Certain service providers are required to submit price lists for standard services as part of the initiative. And they are also informed that state law forbids gender-based pricing discrimination. Businesses may face civil penalties if they break the law. Given that the Pink Tax Repeal Act has supporters and that certain states, like New York, have abolished the pink tax, there is a chance that the pink tax will someday be outlawed nationwide.

The Pink Tax and Tariffs

The price of retail tariffs is a less well-known factor that affects gender-based pricing. The federal government imposes tariffs, which are levies, on goods brought into the country. Because businesses boost the price of their goods to cover import taxes, consumers in the United States bear the burden of these tariffs. Some things that on the surface appear to be gender-neutral, such as leather boots and cotton blouses, have female variants that are subject to higher tariffs than their equivalent male counterparts. The tariffs on some goods, such as men’s bathing suits, are greater than those on women’s bathing suits.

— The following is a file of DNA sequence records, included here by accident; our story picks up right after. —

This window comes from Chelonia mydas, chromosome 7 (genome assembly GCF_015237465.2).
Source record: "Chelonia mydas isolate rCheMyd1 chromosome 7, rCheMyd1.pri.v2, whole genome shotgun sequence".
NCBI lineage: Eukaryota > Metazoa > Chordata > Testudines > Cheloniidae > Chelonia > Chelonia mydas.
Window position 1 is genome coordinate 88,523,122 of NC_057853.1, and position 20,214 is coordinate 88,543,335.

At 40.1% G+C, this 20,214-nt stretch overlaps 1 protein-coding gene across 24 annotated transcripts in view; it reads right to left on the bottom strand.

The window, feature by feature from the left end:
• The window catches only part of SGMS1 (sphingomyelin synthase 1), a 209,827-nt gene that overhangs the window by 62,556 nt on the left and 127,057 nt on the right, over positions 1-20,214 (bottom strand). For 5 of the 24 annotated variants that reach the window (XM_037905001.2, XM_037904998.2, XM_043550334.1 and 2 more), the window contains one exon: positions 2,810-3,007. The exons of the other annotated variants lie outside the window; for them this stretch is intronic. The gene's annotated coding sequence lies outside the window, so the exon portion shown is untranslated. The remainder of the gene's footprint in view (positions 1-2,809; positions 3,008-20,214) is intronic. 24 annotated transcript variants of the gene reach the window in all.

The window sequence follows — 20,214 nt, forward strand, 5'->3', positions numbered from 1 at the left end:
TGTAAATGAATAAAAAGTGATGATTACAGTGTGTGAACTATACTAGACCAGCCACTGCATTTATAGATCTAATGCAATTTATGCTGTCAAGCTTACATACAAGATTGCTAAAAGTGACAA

Due to the impact of tariffs on retail pricing, it is difficult to exclusively blame manufacturers. Gender-based pricing disparities are observed in retailers across the country. However, tariffs alone do not entirely explain or justify the presence of the pink tax. This is because gender-based pricing is pervasive not only in the case of retail goods but also in regular services.

Women don’t just have to pay more for items. If you’re a woman, many services, like dry cleaning and auto maintenance, can cost you extra.